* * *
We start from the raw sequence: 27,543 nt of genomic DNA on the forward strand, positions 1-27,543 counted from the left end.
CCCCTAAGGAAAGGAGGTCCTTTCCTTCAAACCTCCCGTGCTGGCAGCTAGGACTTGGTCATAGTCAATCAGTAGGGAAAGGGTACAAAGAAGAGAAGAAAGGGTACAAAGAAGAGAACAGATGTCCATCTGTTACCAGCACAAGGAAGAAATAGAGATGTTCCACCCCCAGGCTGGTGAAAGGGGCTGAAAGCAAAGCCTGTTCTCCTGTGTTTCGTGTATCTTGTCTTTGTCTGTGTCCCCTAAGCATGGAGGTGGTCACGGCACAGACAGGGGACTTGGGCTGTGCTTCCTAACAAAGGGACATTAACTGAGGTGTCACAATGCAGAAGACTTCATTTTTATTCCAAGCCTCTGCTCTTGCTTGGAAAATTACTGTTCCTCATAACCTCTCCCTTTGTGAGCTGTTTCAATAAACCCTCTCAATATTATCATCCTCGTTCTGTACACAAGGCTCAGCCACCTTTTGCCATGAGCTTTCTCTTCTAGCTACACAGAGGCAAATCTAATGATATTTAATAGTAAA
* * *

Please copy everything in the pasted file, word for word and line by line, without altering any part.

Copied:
We start from the raw sequence: 27,543 nt of genomic DNA on the forward strand, positions 1-27,543 counted from the left end.
CCCCTAAGGAAAGGAGGTCCTTTCCTTCAAACCTCCCGTGCTGGCAGCTAGGACTTGGTCATAGTCAATCAGTAGGGAAAGGGTACAAAGAAGAGAAGAAAGGGTACAAAGAAGAGAACAGATGTCCATCTGTTACCAGCACAAGGAAGAAATAGAGATGTTCCACCCCCAGGCTGGTGAAAGGGGCTGAAAGCAAAGCCTGTTCTCCTGTGTTTCGTGTATCTTGTCTTTGTCTGTGTCCCCTAAGCATGGAGGTGGTCACGGCACAGACAGGGGACTTGGGCTGTGCTTCCTAACAAAGGGACATTAACTGAGGTGTCACAATGCAGAAGACTTCATTTTTATTCCAAGCCTCTGCTCTTGCTTGGAAAATTACTGTTCCTCATAACCTCTCCCTTTGTGAGCTGTTTCAATAAACCCTCTCAATATTATCATCCTCGTTCTGTACACAAGGCTCAGCCACCTTTTGCCATGAGCTTTCTCTTCTAGCTACACAGAGGCAAATCTAATGATATTTAATAGTAAA